Page:Bush Studies (1902).djvu/18

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was right. If so, a little further on, she would come to the "Bendy Tree". There long ago a runaway horse had crushed its drunken rider against the bent, distorted trunk. She could recall how in her young years that tree had ever after had a weird fascination for her.

She saw its crooked body in the lightning's glare. She was on the right track, yet dreaded to go on. Her childhood's fear came back. In a transient flash she thought she saw a horseman galloping furiously towards her. She placed both her hands protectingly over her heart, and waited. In the dark interval, above the shriek of the wind, she thought she heard a cry, then crash came the thunder, drowning her call of warning. In the next flash she saw nothing but the tree. "Oh, God, protect me!" she prayed, and diverging, with a shrinking heart passed on.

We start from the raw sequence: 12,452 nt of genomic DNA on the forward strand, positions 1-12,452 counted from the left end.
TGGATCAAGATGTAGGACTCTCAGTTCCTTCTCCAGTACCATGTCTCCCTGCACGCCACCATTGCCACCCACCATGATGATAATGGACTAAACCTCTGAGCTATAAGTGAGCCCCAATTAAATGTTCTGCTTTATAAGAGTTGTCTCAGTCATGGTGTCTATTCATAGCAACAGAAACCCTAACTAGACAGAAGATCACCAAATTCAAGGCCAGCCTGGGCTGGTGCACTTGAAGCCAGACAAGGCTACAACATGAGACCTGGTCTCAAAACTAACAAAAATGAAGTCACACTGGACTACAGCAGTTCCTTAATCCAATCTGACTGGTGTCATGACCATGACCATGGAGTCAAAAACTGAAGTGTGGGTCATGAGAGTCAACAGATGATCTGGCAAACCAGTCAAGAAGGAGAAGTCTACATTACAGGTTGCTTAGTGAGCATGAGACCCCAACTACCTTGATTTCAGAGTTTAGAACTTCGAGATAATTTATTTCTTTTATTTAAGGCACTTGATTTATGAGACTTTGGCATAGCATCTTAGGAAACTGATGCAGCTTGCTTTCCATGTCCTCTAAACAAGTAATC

The road dipped to the creek. Louder and louder came the roar of its flooded waters. Even little Dog-trap Gully was proudly foaming itself hoarse. It emptied below where she must cross. But there were others that swelled it above.

The noise of the rushing creek was borne to